Stopping a hockey regular season before it ends can be frustrating.
Ending a campaign in the middle of a successful playoff run can be downright disappointing.
The Flyers know all about the former. They were riding the crest of a 9-1 wave when the COVID-19 crisis hit, leaving 13 games left unplayed on the schedule.
Brian O’Neill, the Yardley native who became the first Bucks County-born skater to play in the NHL when he competed for the N.J. Devils back in 2015-16, can do that one “better.’’
He and his Jokerit Helsinki teammates had just knocked off Lokomotiv in the first round of Russia’s Kontinental Hockey League playoffs when officials decided to pull the plug.
And unlike the NHL, the KHL has no plans to complete this ill-fated slate.
So the 31-year-old O’Neill, now back at his offseason home near Naples, Fla., is left to wonder what might have been.
In many respects, O’Neill enjoyed the best season of his four-year career in Finland. He set new highs for goals (19) and plus-minus (plus-17). In the series against Lokomotiv, he registered six assists in six games.
O’Neill, a Yale University graduate, appears to be taking a philosophical attitude to the shortened season. No one saw this health emergency coming and the timing of it was just unfortunate.
“At the beginning of the playoffs, it really wasn’t on anyone’s mind, that this was going to be an issue,’’ O’Neill said during a Friday phone call. “But midway through that first-round series, it started to get more serious.
“Then, right before our last game (Game 6), there were rumors they might have to take precautions or play without fans (sound familiar?). The situation kept getting worse, like the NHL. Just unprecedented times.’’
O’Neill enjoyed a great minor league career with the Manchester Monarchs (former Los Angeles Kings affiliate) and in 2014-15 was named American Hockey League MVP after leading the circuit in scoring. His 20 playoff points helped the Monarchs win the Calder Cup that year.
A trade brought him to the Devils, for whom he played 22 games before making the decision to play in Europe. He’s said on numerous occasions it was the right call.
As a former NHLer, he says he believes the players are sincere when they insist they want to get back to action for more than just a paycheck, but rather for the love of the game and the spirit of competition, even if it means playing at a neutral site or in an empty building.
“I would continue to trust the experts in those sports leagues, particularly the NHL,’’ O’Neill said. “If the experts thought it would be a reasonable opportunity for them to get back to play and there wasn’t too much risk, I think it would be a good thing and something I would look forward to.
“Because at the end of the day, you want to go back to work, you want to do your job. If the experts say it’s OK, I would be on board with that.’’
O’Neill empathizes when he hears that Flyers such as Scott Laughton and Kevin Hayes want to get back and have a chance to see how the season would have played out. The Philadelphia team was in such a good place that a long playoff run seemed quite possible.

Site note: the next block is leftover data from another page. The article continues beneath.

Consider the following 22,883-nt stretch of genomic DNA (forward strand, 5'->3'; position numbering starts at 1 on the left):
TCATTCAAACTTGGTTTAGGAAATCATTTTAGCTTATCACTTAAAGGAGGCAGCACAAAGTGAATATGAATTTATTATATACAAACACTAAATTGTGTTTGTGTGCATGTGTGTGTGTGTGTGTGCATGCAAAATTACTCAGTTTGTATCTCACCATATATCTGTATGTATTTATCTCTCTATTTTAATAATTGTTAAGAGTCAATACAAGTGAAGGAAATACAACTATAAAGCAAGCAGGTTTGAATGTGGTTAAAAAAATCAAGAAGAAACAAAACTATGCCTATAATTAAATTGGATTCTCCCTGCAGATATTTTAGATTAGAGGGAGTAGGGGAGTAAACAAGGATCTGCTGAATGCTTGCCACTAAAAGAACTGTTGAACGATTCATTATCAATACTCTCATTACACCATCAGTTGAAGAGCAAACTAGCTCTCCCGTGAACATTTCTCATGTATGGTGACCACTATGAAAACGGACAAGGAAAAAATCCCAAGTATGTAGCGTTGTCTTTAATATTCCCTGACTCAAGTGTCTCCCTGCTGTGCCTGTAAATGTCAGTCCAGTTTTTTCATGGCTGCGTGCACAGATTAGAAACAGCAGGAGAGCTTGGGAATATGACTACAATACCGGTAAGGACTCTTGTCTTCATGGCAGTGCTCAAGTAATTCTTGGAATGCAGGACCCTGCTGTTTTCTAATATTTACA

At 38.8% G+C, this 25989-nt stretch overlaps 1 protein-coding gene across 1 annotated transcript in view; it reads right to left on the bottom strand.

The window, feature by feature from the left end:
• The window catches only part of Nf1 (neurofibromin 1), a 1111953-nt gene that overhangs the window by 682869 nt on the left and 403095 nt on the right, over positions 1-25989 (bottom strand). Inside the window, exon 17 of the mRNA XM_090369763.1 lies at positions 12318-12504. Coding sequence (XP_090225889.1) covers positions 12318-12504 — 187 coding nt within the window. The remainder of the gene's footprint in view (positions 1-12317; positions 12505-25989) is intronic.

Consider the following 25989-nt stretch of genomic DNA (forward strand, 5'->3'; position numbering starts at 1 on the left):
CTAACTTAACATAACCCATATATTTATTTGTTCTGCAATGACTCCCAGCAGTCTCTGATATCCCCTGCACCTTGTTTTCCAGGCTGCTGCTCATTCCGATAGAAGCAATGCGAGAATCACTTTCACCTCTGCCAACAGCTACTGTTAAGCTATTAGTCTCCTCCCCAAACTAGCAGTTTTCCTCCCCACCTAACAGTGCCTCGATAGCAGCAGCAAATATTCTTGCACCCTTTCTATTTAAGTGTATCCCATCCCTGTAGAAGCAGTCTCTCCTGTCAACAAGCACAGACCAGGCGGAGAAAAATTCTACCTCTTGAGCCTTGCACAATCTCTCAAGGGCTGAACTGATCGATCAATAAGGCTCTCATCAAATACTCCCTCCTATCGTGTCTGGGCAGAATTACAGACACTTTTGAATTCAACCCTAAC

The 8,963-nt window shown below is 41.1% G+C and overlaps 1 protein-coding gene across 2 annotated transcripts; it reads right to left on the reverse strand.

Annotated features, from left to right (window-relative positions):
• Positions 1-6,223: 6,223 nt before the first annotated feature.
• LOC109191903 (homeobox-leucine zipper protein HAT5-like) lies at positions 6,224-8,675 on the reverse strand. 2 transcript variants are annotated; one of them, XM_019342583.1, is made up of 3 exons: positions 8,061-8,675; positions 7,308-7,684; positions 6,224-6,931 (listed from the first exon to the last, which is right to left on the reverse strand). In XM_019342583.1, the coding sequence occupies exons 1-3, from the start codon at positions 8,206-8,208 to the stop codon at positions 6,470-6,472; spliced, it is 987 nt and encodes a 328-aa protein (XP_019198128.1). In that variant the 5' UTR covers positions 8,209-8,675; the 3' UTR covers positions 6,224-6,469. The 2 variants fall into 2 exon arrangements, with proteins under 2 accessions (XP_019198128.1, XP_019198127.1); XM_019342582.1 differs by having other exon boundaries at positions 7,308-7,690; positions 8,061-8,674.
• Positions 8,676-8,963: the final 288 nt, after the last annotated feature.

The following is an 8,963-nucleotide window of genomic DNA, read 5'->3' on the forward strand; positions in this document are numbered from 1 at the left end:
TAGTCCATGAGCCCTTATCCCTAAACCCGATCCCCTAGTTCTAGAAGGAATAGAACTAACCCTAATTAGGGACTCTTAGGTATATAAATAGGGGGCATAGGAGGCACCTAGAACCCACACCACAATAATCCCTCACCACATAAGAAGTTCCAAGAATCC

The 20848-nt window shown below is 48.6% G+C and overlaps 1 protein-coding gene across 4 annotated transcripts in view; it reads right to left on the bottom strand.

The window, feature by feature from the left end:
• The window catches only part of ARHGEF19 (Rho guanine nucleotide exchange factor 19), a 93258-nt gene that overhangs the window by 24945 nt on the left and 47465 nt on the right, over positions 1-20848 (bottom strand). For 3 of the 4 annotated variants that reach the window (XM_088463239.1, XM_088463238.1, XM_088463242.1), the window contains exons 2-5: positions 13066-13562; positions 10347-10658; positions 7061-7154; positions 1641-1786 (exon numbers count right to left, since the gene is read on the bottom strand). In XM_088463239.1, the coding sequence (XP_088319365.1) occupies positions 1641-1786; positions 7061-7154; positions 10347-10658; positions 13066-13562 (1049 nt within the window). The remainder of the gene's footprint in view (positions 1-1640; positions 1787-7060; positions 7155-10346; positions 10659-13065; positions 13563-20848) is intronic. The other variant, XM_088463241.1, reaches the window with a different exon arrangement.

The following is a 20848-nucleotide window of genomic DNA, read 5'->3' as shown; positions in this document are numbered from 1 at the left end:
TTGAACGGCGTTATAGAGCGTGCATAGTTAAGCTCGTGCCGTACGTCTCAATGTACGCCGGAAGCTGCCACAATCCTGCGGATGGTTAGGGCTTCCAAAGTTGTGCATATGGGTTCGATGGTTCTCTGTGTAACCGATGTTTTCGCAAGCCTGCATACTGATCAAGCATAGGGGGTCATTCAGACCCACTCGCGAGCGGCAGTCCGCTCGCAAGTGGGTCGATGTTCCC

“Going back to the situation we had in the KHL this year, we had a really good team and a chance to win the Gagarin Cup,’’ O’Neill said. “Everyone wanted to play, even at a time when it was risky.
“You still want to play because you have a once-in-a-lifetime opportunity. You take the situation the Flyers are in, it’s a way different situation when you’re in the playoff hunt. . .you have a much more realistic chance of winning. I’m sure that comes into play.’’
The NHL hasn’t made a conclusive decision on whether it will resume mainly because, like just about everything else in the world right now, there’s too much uncertainty.
“At the end of the day, all those guys are hockey players,’’ O’Neill said. “They want to do what they do best. You can’t blame them for that. You just have to be responsible, because your actions affect a lot of other people.’’
Two years ago, O’Neill signed a three-year contract extension with Jokerit, so he has one year left on this deal. He said he enjoys what Europe and Russia have to offer in terms of culture and hopes to play two, possibly three more seasons over there.
“I love playing in the KHL, it’s a lot of fun,’’ said O’Neill, whose parents still reside in Langhorne. “It’s been a really good experience, both on and off the ice. I’ve gotten to travel the world. As long as I stay healthy and continue to enjoy the game, I would like to play another two or three years.’’
As for the fate of the NHL season, O’Neill says some of the aforementioned options should remain open, at least until time possibly runs out.
“With the Olympics being canceled (opening up a large gap for TV coverage by NBC), I’m sure it provides an opportunity for the NHL to come back,’’ he said. “But at the same time, you’re getting to the point where, as a former player, my biggest issue would be you’re not going to have a training camp.
“If you take that much time off, even if you’re working out at home, it’s nothing like training camp, where someone is hitting you. That (resuming play quickly) is a huge risk of injury if you don’t have two or three weeks to train.’’